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Press release

Electronic waste rising five times faster than documented e-waste recycling: UN

A record 62 million tonnes (Mt) of e-waste was produced in 2022

Geneva / Bonn, 20 March 2024
  • ​​E-waste up 82 per cent from 2010.
  • E-waste on track to rise another 32 per cent, to 82 million tonnes, in 2030.
  • Billions of dollars worth of strategically-valuable resources squandered, dumped.
  • Just 1 per cent of rare earth element demand is met by e-waste recycling.

​The world's generation of electronic waste is rising five times faster than documented e-waste recycling, the UN's fourth Global E-waste Monitor (GEM) reveals today. 

The 62 million tonnes of e-waste generated in 2022 would fill 1.55 million 40-tonne trucks, roughly enough trucks to form a bumper-to-bumper line encircling the equator, according to the report from ITU and UNITAR. 

Meanwhile, less than one quarter (22.3 per cent) of the year's e-waste mass was documented as having been properly collected and recycled in 2022, leaving USD 62 billion worth of recoverable natural resources unaccounted for and increasing pollution risks to communities worldwide. 

Worldwide, the annual generation of e-waste is rising by 2.6 million tonnes annually, on track to reach 82 million tonnes by 2030, a further 33 per cent increase from the 2022 figure. 

E-waste, any discarded product with a plug or battery, is a health and environmental hazard, containing toxic additives or hazardous substances such as mercury, which can damage the human brain and coordination system. 

The report foresees a drop in the documented collection and recycling rate from 22.3 per cent in 2022 to 20 per cent by 2030 due to the widening difference in recycling efforts relative to the staggering growth of e-waste generation worldwide.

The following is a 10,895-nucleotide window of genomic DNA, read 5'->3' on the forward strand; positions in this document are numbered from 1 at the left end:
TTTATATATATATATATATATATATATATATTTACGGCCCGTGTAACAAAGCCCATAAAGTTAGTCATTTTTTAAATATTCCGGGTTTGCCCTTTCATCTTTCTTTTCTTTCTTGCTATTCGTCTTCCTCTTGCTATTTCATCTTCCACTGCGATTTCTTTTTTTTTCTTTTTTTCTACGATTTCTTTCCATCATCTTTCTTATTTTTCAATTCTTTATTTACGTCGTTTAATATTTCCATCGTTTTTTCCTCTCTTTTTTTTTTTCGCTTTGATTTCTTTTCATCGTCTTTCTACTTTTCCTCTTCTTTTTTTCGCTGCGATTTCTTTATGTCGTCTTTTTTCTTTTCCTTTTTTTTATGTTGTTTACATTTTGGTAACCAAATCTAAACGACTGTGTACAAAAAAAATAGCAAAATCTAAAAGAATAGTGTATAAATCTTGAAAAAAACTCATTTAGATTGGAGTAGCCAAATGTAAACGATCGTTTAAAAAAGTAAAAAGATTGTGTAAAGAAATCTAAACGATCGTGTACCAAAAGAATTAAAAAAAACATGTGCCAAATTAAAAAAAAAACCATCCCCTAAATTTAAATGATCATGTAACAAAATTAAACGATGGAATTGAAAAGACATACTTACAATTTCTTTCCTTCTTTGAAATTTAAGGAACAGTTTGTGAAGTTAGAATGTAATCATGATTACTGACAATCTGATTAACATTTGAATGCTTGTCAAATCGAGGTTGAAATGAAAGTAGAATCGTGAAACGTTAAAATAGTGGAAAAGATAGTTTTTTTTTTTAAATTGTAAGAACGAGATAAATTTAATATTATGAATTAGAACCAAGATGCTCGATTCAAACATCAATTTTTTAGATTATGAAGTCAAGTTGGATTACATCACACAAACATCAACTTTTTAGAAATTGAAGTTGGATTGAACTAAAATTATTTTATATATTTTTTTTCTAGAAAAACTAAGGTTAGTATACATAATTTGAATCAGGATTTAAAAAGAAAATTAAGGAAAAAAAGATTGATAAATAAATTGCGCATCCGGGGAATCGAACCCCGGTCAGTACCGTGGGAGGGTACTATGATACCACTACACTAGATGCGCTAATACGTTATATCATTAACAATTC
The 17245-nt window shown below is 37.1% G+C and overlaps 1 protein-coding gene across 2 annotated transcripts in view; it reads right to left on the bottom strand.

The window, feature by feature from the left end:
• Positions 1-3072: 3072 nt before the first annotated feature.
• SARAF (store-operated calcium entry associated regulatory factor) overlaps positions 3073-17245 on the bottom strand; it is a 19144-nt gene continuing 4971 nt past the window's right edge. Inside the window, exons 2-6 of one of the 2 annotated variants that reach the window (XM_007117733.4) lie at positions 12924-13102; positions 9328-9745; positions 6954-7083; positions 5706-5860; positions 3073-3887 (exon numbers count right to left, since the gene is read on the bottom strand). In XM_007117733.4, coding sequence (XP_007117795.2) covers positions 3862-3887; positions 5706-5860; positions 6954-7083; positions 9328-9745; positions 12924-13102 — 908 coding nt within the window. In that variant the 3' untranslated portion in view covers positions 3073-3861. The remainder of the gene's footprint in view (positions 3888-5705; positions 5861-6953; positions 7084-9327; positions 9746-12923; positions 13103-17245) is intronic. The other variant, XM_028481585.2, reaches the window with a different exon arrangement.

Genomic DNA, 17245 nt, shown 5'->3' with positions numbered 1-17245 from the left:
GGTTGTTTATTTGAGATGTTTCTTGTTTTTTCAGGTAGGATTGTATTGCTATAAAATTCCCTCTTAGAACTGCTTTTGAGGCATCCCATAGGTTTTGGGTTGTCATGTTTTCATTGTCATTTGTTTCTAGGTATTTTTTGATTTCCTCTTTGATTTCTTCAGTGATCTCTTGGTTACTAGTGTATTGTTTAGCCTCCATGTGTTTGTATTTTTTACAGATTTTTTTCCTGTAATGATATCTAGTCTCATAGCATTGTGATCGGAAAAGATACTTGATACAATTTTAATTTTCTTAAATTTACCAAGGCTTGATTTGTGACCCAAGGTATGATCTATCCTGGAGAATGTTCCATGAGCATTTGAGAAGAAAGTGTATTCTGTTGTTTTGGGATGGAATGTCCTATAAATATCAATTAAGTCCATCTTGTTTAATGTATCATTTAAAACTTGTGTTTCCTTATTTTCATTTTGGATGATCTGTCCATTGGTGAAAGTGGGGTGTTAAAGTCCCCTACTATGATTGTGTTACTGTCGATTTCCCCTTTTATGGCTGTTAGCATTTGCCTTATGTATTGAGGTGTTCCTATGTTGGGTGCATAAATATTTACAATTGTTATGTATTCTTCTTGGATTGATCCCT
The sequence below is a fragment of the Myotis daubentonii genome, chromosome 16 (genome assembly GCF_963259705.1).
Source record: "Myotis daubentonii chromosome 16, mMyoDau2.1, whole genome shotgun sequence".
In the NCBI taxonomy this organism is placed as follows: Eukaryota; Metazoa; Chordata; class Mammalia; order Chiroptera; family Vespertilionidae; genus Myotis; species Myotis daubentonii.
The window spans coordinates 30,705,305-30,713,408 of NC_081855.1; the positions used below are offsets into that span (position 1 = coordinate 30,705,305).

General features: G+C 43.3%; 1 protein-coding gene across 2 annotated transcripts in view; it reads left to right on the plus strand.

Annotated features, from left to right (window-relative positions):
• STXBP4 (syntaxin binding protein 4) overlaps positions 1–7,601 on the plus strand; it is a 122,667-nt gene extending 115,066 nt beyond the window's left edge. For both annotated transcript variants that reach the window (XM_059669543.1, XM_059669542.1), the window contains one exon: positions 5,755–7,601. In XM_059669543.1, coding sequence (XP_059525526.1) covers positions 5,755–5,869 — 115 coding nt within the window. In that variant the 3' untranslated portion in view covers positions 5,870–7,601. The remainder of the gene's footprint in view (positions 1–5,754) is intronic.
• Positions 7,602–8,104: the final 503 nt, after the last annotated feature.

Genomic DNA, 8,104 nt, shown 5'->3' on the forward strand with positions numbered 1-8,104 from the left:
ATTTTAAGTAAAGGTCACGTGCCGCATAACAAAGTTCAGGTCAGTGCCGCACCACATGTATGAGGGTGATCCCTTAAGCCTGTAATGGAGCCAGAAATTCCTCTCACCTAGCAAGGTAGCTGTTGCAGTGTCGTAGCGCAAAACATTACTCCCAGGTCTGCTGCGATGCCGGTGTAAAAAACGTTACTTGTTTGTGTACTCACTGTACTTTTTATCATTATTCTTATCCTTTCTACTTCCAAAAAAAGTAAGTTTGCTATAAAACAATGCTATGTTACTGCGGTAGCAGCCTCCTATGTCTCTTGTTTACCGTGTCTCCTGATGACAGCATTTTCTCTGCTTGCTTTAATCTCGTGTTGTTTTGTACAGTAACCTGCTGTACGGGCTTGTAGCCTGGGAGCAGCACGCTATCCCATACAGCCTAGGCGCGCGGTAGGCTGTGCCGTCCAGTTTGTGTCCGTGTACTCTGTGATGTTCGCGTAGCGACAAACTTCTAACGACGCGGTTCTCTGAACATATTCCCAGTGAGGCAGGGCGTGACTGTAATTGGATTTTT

Challenges contributing to the widening gap include technological progress, higher consumption, limited repair options, shorter product life cycles, society's growing electronification, design shortcomings, and inadequate e-waste management infrastructure. 

The report underlines that if countries could bring the e-waste collection and recycling rates to 60 per cent by 2030, the benefits - including through minimizing human health risks - would exceed costs by more than USD 38 billion. 

It also notes that the world “remains stunningly dependent" on a few countries for rare earth elements, despite their unique properties crucial for future technologies, including renewable energy generation and e-mobility.  


“ Amidst the hopeful embrace of solar panels and electronic equipment to combat the climate crisis and drive digital progress, the surge in e-waste requires urgent attention."
​      - Nikhil Seth, Executive Director, UNITAR   

“From discarded televisions to dumped telephones, an enormous amount of e-waste is generated around the world. The latest research shows that the global challenge posed by e-waste is only going to grow. With less than half of the world implementing and enforcing approaches to manage the problem, this raises the alarm for sound regulations to boost collection and recycling. The Global E-waste Monitor is the world's foremost source for e-waste data allowing us to track progress over time and to make critical decisions when it comes to transitioning to a circular economy for electronics."  
     Cosmas Luckyson Zavazava, Director, ITU Telecommunication Development Bureau  

“No more than 1 per cent of demand for essential rare earth elements is met by e-waste recycling. Simply put: Business as usual can't continue. This new report represents an immediate call for greater investment in infrastructure development, more promotion of repair and reuse, capacity building, and measures to stop illegal e-waste shipments. And the investment would pay for itself in spades."